It is not once nor twice but times without number that the same ideas make their appearance in the world.
Or (if you want to be all obvious about it)
Don’t do your good deeds when there’s no-one watching you.
- Tom Lehrer
Me: Well, that was the, vastly time shifted, The Caretaker. We’ve just finished watching it and-
Him: Why was it ‘vastly time shifted’?
Me: Because it was on later anyway, apparently because of Strictly Come Dancing, which doesn’t affect you if you’re watching it on iPlayer, just means it doesn’t turn up until twenty past nine rather than… when it usually did. It’s coming up for twenty to eleven now, so that’s pretty late for both of us.1 We’d better rush through a couple of these things I’ve scribbled down.
(Pause. Shuffle shuffle.)
I think the theme’s been remixed again. I’m sure they keep changing it.
Him: I think you’re mental.2
Me: Okay. Jane Austen. Must we? Must we really? Do we have to?
Him: Isn’t she your favourite?
Me: No, she’s not. She’s terrible, terrible, terrible, terrible.3
Him: Interesting word choice there. Normally there are much stronger words used to describe the wonders of Jane Austen.
Me: I know. We’ll leave those for the time being. Her work’s truly wretched. In my opinion. Speaking of that… I’m going to get this out of the way.
In the end he didn’t, but Murray Gold came very close to spoiling The Caretaker for me.
Him: You need to stop blaming Murray Gold because he’s not even there anymore.
Me: I don’t know what that was. Some of it was effective-
Him: It’s not Murray Gold’s fault.
Me: It was really… Some of it was dreadful.
Him: He’s actually getting worse this series, isn’t he?
Him: And you loved him in the first four.
Me: Well, yeah. Back before it became maths and Promsbait. Tonight was like… Like it had the musical themes from Gremlins running through it. Which would be alright but… Not as audio description. Like a cartoon. I did find some of the scene-changes jumping from one section of Cardiff to another rather distracting. They jumped miles between shots when the Doctor was on the trail. That’s a personal thing.4 So, other than Jane Austen and a request to please, please, please sort the music out – the subtle stuff was so much nicer and more effective – I don’t think I’ve got anything negative to say about The Caretaker.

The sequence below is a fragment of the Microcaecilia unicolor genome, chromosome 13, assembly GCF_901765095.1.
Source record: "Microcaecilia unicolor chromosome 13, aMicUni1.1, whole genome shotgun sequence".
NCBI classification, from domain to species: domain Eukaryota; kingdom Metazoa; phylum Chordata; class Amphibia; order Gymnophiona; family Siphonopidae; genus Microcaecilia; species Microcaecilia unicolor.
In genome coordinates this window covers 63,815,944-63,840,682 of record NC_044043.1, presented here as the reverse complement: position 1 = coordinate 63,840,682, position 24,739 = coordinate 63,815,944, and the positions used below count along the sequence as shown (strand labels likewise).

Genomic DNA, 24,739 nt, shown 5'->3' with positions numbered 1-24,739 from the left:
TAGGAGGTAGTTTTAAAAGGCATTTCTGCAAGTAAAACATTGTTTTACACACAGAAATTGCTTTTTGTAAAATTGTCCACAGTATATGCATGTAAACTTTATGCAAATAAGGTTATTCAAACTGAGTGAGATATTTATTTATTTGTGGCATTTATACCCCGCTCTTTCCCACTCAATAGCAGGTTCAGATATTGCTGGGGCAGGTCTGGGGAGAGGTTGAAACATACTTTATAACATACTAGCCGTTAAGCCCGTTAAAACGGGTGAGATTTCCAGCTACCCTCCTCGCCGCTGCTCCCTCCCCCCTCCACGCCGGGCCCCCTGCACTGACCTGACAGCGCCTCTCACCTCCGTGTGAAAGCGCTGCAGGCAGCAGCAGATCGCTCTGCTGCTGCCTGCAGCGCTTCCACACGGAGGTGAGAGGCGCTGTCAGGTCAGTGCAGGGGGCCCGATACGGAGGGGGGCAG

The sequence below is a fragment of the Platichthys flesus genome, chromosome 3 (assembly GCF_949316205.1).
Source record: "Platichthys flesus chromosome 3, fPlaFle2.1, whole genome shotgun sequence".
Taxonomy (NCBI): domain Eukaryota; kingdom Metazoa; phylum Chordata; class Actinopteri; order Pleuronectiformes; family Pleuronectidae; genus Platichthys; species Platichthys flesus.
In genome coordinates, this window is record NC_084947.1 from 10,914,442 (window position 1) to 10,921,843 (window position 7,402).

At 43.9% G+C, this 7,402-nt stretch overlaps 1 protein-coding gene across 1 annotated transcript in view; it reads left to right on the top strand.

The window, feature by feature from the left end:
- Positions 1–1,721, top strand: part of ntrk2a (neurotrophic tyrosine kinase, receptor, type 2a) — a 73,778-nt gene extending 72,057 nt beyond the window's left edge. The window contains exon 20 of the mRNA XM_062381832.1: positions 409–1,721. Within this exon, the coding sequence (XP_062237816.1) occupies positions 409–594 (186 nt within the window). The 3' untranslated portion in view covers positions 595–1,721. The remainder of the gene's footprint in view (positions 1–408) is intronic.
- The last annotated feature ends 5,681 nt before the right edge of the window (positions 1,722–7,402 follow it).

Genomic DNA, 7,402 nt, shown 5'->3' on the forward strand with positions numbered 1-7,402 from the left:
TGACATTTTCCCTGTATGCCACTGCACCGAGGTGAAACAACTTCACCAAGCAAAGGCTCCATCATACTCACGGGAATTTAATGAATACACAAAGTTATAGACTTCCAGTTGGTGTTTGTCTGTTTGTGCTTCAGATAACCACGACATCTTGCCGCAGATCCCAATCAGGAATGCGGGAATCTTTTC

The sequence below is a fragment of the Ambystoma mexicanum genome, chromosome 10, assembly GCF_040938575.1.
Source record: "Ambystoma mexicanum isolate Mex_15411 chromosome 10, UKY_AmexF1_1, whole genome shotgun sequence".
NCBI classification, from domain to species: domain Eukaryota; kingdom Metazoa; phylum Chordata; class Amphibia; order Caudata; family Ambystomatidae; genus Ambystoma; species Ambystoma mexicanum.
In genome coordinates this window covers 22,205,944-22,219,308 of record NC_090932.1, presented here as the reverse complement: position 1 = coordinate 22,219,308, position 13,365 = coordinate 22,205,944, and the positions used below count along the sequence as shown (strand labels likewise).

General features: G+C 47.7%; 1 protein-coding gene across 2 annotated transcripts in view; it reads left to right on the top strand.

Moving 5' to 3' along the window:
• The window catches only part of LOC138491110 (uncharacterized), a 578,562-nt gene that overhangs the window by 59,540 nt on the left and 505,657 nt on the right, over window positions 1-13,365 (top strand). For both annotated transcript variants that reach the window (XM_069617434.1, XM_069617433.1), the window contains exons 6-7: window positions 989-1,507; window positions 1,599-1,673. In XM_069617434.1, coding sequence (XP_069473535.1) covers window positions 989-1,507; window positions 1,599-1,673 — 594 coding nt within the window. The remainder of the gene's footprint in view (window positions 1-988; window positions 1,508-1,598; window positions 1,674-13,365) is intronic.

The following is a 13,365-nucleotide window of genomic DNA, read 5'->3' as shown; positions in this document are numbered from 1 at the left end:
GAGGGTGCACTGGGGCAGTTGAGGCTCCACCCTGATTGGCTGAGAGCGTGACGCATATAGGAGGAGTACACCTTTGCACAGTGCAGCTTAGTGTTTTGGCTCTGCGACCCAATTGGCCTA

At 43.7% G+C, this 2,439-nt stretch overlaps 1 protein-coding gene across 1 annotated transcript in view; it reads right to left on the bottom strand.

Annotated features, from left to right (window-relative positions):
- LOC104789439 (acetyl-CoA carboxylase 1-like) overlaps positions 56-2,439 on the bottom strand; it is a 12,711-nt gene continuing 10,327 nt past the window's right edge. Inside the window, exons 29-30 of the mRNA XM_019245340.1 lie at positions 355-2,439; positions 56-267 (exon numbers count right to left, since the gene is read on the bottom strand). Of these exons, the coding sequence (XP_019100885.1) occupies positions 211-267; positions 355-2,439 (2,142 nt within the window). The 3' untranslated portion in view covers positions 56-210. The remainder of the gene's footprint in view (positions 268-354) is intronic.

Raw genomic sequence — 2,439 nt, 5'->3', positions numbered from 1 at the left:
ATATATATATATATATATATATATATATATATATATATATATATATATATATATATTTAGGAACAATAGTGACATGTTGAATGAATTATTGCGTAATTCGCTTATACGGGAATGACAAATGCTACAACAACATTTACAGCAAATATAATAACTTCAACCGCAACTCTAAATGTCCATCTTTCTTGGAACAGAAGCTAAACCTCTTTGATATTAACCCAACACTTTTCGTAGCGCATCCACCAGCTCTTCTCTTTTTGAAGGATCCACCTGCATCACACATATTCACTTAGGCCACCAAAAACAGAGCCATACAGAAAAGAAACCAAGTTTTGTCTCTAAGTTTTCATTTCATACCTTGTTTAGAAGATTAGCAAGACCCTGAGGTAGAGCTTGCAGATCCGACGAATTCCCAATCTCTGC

Him: I’m sure you do. You’ll think of something.
Me: I think it’s the best thing Gareth Roberts has written for the series.
Him: Who’s he?
Me: He’s the writer of The Caretaker. Along with Steven Moffat.
Him: Yeah, but what else has he done? You have to explain these things further. Especially since I’m a figment of your imagination-
Me: No! NO!
Him: -designed to further improve any statements you will or make.
Me: Ha! And I’ve got to type that up, have I?
Him: It’s you that’s saying it. In a completely different voice.
Me: Right, okay.
Him: I’m not real, I’m simply a figment of your imagination designed to further emphasise your thoughts and feelings.
Me: But how do I know that?
Him: You don’t know that. Other people have realised this.
Me: So this is all just one chap ranting to himself?
Him: That’s exactly what you’re doing. And what I’m doing.
Me: Gareth Roberts wrote The Shakespeare Code, which was based on a comic strip he wrote for Doctor Who Magazine. Then he wrote The Unicorn and the Wasp, then co-wrote Planet of the Dead. Then… The Lodger, which was based on a comic strip he wrote for Doctor Who Magazine.
Him: He wrote that strip?
Me: Yeah. It was changed for the screen, because in the strip it was-
Him: You preferred it when it was with Mickey.